Minnesota's steps last spring to reduce mercury emissions from the state's largest coal-burning plants now shows the state on the leading edge of a movement among states to collectively say the Bush administration, on its own, isn't moving fast enough. Friday was the deadline for states to submit their plans for reducing toxic mercury emissions to the U.S. Environmental Protection Agency, with states' responses tallied by the National Association of Clean Air Agencies.
The long sought-after push to expand Be-midji's medical services with a Department of Veterans Affairs outpatient clinic finally came to fruition this week as the VA an-nounced a contract for facilities in Bemidji. The community-based outpatient clinic, expected to see 2,500 veterans a year, will be located at 705 Fifth St. N.W., a building which already houses the state Health De-partment's Northwestern District regional offices and just down the block from North-ern Medical Clinic, operated by North Coun-try Health Services.
No doubt parents were left scratching their heads on Wednesday, wondering what the new state test scores mean. At first glace they are disturbing: about one in four public schools in Minnesota missed student performance goals under the federal No Child Left Behind Act, leaving some open to sanctions. And we have state officials telling us to pay no never mind to the scores, because they are based on new tests and on new, tougher, curriculum standards. It'll take few years for the kinks to settle.
Perhaps in a real, positive example of finding common ground, Republican Gov. Tim Pawlenty is reaching out to Democrats on one of their key campaign issues -- finding relief to soaring health care costs by making it accessible and affordable in Minnesota. While Pawlenty was more specific Tuesday in remarks to a health care conference in downtown Minneapolis, he hinted at possible common ground in health care in his first news conference after winning re-election last week.
Forward-looking Bemidji voters last week agreed that the concept of a regional events center in downtown Bemidji merits further study, and cast their ballots to take the next step. Nothing more, nothing less. A 45-vote margin, however, to OK the extension of the city's half-cent sales once it's fulfilled its obligation to raise $9.8 million for parks and trails improvements certainly is no mandate. But neither should it be cause for further dissension in the community.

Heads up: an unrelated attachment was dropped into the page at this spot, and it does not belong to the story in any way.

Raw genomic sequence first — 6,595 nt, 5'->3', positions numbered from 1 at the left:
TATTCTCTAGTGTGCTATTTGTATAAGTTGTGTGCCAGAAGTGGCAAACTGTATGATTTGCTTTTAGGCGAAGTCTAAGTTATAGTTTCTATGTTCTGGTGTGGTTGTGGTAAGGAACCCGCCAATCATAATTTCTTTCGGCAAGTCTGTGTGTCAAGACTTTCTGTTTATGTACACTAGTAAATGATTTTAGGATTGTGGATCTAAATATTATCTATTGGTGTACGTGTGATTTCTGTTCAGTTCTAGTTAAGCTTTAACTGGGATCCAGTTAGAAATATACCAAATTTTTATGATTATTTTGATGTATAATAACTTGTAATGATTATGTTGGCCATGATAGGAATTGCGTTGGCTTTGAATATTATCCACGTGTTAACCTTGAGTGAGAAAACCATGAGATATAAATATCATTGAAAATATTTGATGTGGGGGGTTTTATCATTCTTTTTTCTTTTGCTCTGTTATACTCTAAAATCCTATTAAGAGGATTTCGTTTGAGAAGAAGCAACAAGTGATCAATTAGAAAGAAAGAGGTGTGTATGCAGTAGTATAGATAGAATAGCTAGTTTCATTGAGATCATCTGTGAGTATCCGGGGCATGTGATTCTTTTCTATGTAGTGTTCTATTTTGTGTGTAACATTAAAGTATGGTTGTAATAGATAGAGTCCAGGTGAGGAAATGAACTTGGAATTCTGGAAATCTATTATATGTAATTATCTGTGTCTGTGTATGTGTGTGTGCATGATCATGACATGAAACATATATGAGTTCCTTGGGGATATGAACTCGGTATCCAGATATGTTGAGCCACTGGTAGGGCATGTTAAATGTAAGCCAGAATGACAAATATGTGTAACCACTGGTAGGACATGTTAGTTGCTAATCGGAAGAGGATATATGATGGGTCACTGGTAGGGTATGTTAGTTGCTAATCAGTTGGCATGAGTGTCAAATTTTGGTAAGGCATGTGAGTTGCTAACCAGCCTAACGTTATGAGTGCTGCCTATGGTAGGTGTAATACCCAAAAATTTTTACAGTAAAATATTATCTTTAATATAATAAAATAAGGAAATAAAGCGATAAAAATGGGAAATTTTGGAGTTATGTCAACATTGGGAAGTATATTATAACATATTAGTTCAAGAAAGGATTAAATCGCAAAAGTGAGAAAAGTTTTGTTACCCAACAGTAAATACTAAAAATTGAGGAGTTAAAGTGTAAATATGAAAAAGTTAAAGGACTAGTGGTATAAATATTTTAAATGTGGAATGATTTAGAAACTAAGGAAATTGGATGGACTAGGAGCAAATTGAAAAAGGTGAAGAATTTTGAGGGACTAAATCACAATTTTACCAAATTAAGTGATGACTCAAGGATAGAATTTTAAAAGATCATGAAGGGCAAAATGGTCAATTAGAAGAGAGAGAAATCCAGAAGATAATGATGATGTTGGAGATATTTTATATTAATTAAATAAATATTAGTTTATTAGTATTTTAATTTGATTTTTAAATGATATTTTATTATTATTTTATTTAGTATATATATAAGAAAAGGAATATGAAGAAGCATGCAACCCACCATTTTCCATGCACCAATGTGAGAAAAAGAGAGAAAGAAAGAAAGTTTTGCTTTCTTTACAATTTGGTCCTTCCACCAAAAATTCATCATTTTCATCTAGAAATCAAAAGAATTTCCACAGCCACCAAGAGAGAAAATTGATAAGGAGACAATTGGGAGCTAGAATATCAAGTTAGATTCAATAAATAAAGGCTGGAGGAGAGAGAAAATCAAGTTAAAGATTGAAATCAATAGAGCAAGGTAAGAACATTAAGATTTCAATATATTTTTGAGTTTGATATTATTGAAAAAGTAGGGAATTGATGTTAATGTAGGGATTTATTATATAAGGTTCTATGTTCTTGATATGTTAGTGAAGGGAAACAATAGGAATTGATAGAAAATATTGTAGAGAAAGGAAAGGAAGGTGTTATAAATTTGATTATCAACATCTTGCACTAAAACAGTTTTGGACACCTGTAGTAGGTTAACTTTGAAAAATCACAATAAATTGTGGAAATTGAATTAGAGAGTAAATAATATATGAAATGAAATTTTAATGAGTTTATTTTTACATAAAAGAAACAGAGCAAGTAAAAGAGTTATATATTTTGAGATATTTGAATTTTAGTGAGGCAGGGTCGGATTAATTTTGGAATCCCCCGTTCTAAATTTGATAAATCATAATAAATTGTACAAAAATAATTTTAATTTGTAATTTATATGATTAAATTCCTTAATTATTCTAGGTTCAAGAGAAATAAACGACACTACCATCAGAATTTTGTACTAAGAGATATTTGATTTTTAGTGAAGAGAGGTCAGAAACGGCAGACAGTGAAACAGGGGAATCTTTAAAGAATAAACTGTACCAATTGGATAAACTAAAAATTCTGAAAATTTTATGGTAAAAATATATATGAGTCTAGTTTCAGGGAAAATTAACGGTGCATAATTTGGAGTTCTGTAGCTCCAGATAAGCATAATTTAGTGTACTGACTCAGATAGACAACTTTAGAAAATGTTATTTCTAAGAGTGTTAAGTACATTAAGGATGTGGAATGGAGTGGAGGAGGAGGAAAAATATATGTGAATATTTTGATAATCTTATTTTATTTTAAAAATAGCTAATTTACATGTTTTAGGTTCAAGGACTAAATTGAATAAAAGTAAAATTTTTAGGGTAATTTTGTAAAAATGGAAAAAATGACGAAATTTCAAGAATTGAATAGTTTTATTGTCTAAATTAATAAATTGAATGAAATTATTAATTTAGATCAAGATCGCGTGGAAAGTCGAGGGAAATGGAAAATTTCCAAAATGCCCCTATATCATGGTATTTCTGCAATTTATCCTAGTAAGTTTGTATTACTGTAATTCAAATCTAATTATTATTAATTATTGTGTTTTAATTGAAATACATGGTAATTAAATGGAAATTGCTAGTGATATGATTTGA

There is no argument that Minnesota's transportation infrastructure needs a serious infusion -- we've gone too long without adequately funding our transportation systems, whether it be roads and bridges or in mass transit. Voters on Tuesday will be asked in a ballot question to constitutionally dedicate all of the state's sales tax on new and used vehicles -- the motor vehicle sales tax or MVST -- to transportation programs.
In his first two years, Rep. Frank Moe, DFL-Bemidji, has proven to be one of the brighter spots in the Minnesota House, able to work across party lines in a House not accustomed to doing so, and able to project a philosophy that is in tune with the majority of House 4A voters. We are excited what Rep. Moe will accomplish in his sophomore term, and urge House 4A voters to re-elect Moe to a second term in St.
Rep. Larry Howes, R-Walker, presents a unique case -- he's seeking a fifth term to a House 4B district that's nearly split between Republicans and Democrats. He also survived a GOP thrashing two years ago that saw Republicans in two neighboring districts ousted. That means Howes must be doing something right. Howes embraces constituent work and won't turn down the opportunity to put a bill in the hopper to see if support can be garnered.
City of Bemidji voters on Nov. 7 can make a decision that will determine the development direction of the region for generations to come. That may sound trite, but our little place in the woods is no longer a haven for cabin dwellers and weekend tourists -- it is a major regional center and lies at the cusp of deciding how that development will go or having it decide for us. In other words, we are in control of our own destiny today -- we may not be tomorrow. That's why we need a regional events center, and voters on Nov.
The voters in the 8th Congressional District are seeing the race of a lifetime -- as 32-year incumbent Democrat Rep. Jim Oberstar has nipping at his heels Republican Rod Grams, himself a former U.S. representative and U.S. senator. The two have clashed often, either in the three debates they've held, or in dueling press releases during the campaign that started last spring when Grams, who lives at the southernmost edge of the 8th in Isanti County, switched from seeking the GOP endorsement for U.S. Senate to the northeastern Minnesota U.S.